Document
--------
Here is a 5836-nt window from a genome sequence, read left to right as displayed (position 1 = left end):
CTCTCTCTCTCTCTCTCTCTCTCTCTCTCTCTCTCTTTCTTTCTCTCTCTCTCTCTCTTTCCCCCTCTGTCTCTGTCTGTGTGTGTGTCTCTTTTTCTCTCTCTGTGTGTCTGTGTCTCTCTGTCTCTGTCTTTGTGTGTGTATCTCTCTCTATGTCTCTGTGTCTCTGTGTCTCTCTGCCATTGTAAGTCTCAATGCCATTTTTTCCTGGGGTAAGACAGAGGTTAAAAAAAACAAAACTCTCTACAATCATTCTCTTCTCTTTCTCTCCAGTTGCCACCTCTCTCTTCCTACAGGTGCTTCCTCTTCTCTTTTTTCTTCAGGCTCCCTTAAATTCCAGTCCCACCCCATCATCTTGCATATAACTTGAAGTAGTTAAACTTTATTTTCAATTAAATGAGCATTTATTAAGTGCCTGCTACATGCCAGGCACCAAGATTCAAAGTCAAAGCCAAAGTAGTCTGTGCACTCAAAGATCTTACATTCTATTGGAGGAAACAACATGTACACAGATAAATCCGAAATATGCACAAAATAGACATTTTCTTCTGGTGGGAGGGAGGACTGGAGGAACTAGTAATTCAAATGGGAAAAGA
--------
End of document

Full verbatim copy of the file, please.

Here is a 5836-nt window from a genome sequence, read left to right as displayed (position 1 = left end):
CTCTCTCTCTCTCTCTCTCTCTCTCTCTCTCTCTCTTTCTTTCTCTCTCTCTCTCTCTTTCCCCCTCTGTCTCTGTCTGTGTGTGTGTCTCTTTTTCTCTCTCTGTGTGTCTGTGTCTCTCTGTCTCTGTCTTTGTGTGTGTATCTCTCTCTATGTCTCTGTGTCTCTGTGTCTCTCTGCCATTGTAAGTCTCAATGCCATTTTTTCCTGGGGTAAGACAGAGGTTAAAAAAAACAAAACTCTCTACAATCATTCTCTTCTCTTTCTCTCCAGTTGCCACCTCTCTCTTCCTACAGGTGCTTCCTCTTCTCTTTTTTCTTCAGGCTCCCTTAAATTCCAGTCCCACCCCATCATCTTGCATATAACTTGAAGTAGTTAAACTTTATTTTCAATTAAATGAGCATTTATTAAGTGCCTGCTACATGCCAGGCACCAAGATTCAAAGTCAAAGCCAAAGTAGTCTGTGCACTCAAAGATCTTACATTCTATTGGAGGAAACAACATGTACACAGATAAATCCGAAATATGCACAAAATAGACATTTTCTTCTGGTGGGAGGGAGGACTGGAGGAACTAGTAATTCAAATGGGAAAAGA